Stories of the Buddha’s Former Births
Book 11 Ekadasanipāta
456. Junha Jātaka
“O king of men,” etc. This story the Master told while dwelling at Jetavana about the boons received by Elder Ananda. During the twenty years of his first Buddhahood the Blessed One’s attendants were not always the same: sometimes Elder Nagasamala, sometimes Nagita, Upavana, Sunakkhatta, Cunda, Sagala, sometimes Meghiya waited upon the Blessed One. One day the Blessed One said to the Brethren: “Now I am old, Brethren: and when I say, Let us go in this way, some of the Brotherhood go by another way, some drop my bowl and robe on the ground. Choose out one Brother to attend always upon me.” Then they uprose all, beginning with Elder Sariputta, and laid their joined hands to their heads, crying, “I will serve you, Sir, I will serve you!” But he refused them, saying, “Your prayer is forestalled! enough.” Then the Brethren said to the Elder Ananda, “Do you, friend, ask for the post of attendant.” The Elder said, “If the Blessed One will not give me the robe which he himself has received, if he will not give me his dole of food, if he will not grant me to dwell in the same fragrant cell, if he will not have me with him to go where he is invited: but if the Blessed One will go with me where I am invited, if I shall be granted to introduce the company at the moment of coming, which comes from foreign parts and foreign countries to see the Blessed One, if I shall be granted to approach the Blessed One as soon as doubt shall arise, if whenever the Blessed One shall discourse in my absence he will repeat his discourse to me as soon as I shall return: then I will attend upon the Blessed One.” These eight boons he craved, four negative and four positive. And the Blessed One granted them to him.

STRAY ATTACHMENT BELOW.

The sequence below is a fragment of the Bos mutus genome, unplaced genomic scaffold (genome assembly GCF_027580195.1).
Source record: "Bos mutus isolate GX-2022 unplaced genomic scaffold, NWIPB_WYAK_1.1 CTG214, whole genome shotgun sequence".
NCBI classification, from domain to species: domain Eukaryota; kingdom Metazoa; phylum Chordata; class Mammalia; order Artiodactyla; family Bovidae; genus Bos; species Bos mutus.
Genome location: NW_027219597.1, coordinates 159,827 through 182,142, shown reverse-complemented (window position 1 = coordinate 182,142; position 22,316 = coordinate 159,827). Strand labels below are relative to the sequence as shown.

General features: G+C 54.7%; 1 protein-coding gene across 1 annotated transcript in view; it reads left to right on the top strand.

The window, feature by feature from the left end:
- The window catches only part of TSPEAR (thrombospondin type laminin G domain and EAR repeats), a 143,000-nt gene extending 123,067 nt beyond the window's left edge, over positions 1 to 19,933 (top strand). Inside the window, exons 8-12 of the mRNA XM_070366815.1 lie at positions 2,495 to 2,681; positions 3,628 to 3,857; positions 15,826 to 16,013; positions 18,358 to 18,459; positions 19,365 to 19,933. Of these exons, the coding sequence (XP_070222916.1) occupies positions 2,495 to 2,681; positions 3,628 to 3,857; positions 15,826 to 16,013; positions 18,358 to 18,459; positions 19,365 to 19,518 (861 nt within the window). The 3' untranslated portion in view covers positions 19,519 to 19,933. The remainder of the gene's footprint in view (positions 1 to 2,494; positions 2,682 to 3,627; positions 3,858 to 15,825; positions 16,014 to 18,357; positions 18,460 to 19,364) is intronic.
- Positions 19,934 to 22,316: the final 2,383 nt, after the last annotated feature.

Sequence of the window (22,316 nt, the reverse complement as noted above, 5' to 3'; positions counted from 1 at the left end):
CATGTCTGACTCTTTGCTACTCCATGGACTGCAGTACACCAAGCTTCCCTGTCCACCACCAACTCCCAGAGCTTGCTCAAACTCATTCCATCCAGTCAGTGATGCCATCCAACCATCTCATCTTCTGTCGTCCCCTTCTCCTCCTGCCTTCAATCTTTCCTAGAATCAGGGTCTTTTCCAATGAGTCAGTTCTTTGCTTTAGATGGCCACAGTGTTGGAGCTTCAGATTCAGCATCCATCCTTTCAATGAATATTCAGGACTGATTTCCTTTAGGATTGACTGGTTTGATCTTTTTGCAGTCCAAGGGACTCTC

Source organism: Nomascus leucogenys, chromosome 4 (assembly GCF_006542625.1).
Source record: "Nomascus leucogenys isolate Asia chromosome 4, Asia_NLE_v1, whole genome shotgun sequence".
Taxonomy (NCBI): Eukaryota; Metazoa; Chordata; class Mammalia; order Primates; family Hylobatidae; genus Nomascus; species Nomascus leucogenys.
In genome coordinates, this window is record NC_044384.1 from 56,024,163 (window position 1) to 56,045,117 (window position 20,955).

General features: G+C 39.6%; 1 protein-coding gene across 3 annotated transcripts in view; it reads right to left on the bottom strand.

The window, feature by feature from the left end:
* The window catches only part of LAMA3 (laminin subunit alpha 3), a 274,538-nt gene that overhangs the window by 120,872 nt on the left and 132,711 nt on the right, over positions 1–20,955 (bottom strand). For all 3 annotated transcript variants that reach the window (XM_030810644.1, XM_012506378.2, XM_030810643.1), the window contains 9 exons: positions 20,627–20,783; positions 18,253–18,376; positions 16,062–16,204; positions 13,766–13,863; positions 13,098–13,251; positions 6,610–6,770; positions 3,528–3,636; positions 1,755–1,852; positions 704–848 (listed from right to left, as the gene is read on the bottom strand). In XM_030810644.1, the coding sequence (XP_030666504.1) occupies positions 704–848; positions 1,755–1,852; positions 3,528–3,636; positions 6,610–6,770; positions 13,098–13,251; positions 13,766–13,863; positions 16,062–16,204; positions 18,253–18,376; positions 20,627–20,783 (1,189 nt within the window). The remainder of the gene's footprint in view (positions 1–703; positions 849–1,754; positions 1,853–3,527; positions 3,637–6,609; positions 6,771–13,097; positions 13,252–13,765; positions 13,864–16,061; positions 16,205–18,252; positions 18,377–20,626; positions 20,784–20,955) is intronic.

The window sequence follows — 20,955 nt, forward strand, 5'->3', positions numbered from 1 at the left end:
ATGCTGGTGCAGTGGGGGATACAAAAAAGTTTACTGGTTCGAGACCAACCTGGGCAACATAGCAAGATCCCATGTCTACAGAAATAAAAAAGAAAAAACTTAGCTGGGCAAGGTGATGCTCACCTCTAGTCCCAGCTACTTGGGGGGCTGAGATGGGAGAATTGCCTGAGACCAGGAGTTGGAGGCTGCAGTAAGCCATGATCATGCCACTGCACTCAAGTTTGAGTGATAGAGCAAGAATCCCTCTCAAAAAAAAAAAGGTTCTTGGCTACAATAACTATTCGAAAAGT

After that he attended continually upon his Master for five and twenty years. So having obtained the preeminence in the five points, and having gained seven blessings, blessing of doctrine, blessing of instruction, blessing of the knowledge of causes, blessing of inquiry as to one’s good, blessing of dwelling in a holy place, blessing of enlightened devotion, blessing of potential Buddhahood, in the presence of the Buddha he received the heritage of eight boons, and became famous in the Buddha’s religion, and shone as the moon in the heavens.
One day they began to talk about it in the Hall of Truth: “Friend, the Tathagata has satisfied Elder Ananda by granting his boons.” The Master entered, and asked, “What are you speaking of, Brethren, as ye sit here?” They told him. Then he said, “It is not now the first time, Brethren, but in former days as now I satisfied Ananda with a boon; in former days, as now, whatsoever he asked, I gave him.” And so saying, he told a story of the past.
Once upon a time, when Brahmadatta reigned in Benares, a son of his named Prince Junha, or the Moonlight Prince, was studying at Takkasila. One night, after he had been listening carefully to his teacher’s instruction, he left the house of his teacher in the dark, and set out for home. A certain brahmin had been seeking alms, and was going home, and the prince not perceiving him ran up against the brahmin, and broke his alms bowl with a blow of his arm. The brahmin fell, with a cry. In compassion the prince turned round, and taking hold of the man’s hands raised him to his feet. The brahmin said, “Now, my son, you have broken my alms-bowl, so give me the price of a meal.” Said the Prince, “I cannot now give you the price of a meal, brahmin; but I am Prince Junha, son of the king of Kasi, and when I come to my kingdom, you may come to me and ask for the money.”